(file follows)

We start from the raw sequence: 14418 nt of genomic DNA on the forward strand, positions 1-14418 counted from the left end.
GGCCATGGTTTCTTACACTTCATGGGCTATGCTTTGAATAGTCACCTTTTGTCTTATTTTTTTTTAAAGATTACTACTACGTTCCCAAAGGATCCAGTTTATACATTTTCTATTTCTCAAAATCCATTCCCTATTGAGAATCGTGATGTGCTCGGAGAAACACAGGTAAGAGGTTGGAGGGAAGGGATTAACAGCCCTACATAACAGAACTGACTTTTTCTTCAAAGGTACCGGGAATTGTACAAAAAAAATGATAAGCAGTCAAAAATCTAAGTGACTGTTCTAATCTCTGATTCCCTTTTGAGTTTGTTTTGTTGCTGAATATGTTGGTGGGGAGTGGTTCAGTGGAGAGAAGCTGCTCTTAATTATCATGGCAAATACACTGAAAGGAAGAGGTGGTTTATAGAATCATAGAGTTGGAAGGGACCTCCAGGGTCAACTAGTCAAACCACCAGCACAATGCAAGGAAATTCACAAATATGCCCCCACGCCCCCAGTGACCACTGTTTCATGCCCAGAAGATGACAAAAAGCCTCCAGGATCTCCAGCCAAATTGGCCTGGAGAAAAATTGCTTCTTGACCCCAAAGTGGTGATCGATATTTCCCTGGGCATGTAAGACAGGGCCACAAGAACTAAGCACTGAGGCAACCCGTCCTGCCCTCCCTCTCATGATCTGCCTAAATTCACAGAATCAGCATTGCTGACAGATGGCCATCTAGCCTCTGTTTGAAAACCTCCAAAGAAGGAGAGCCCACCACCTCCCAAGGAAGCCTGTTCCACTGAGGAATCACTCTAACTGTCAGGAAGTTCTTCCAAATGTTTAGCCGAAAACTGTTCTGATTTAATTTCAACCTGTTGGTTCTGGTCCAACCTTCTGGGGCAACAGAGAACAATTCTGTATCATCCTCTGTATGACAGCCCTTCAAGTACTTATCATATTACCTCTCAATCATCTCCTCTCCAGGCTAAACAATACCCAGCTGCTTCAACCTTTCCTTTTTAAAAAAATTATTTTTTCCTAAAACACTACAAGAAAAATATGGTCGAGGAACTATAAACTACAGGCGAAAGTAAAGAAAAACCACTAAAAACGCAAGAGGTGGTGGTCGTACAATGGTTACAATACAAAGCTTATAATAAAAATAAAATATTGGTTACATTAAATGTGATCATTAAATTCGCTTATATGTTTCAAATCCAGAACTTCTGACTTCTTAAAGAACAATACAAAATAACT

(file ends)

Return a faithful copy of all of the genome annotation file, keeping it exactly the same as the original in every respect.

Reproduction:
We start from the raw sequence: 14418 nt of genomic DNA on the forward strand, positions 1-14418 counted from the left end.
GGCCATGGTTTCTTACACTTCATGGGCTATGCTTTGAATAGTCACCTTTTGTCTTATTTTTTTTTAAAGATTACTACTACGTTCCCAAAGGATCCAGTTTATACATTTTCTATTTCTCAAAATCCATTCCCTATTGAGAATCGTGATGTGCTCGGAGAAACACAGGTAAGAGGTTGGAGGGAAGGGATTAACAGCCCTACATAACAGAACTGACTTTTTCTTCAAAGGTACCGGGAATTGTACAAAAAAAATGATAAGCAGTCAAAAATCTAAGTGACTGTTCTAATCTCTGATTCCCTTTTGAGTTTGTTTTGTTGCTGAATATGTTGGTGGGGAGTGGTTCAGTGGAGAGAAGCTGCTCTTAATTATCATGGCAAATACACTGAAAGGAAGAGGTGGTTTATAGAATCATAGAGTTGGAAGGGACCTCCAGGGTCAACTAGTCAAACCACCAGCACAATGCAAGGAAATTCACAAATATGCCCCCACGCCCCCAGTGACCACTGTTTCATGCCCAGAAGATGACAAAAAGCCTCCAGGATCTCCAGCCAAATTGGCCTGGAGAAAAATTGCTTCTTGACCCCAAAGTGGTGATCGATATTTCCCTGGGCATGTAAGACAGGGCCACAAGAACTAAGCACTGAGGCAACCCGTCCTGCCCTCCCTCTCATGATCTGCCTAAATTCACAGAATCAGCATTGCTGACAGATGGCCATCTAGCCTCTGTTTGAAAACCTCCAAAGAAGGAGAGCCCACCACCTCCCAAGGAAGCCTGTTCCACTGAGGAATCACTCTAACTGTCAGGAAGTTCTTCCAAATGTTTAGCCGAAAACTGTTCTGATTTAATTTCAACCTGTTGGTTCTGGTCCAACCTTCTGGGGCAACAGAGAACAATTCTGTATCATCCTCTGTATGACAGCCCTTCAAGTACTTATCATATTACCTCTCAATCATCTCCTCTCCAGGCTAAACAATACCCAGCTGCTTCAACCTTTCCTTTTTAAAAAAATTATTTTTTCCTAAAACACTACAAGAAAAATATGGTCGAGGAACTATAAACTACAGGCGAAAGTAAAGAAAAACCACTAAAAACGCAAGAGGTGGTGGTCGTACAATGGTTACAATACAAAGCTTATAATAAAAATAAAATATTGGTTACATTAAATGTGATCATTAAATTCGCTTATATGTTTCAAATCCAGAACTTCTGACTTCTTAAAGAACAATACAAAATAACT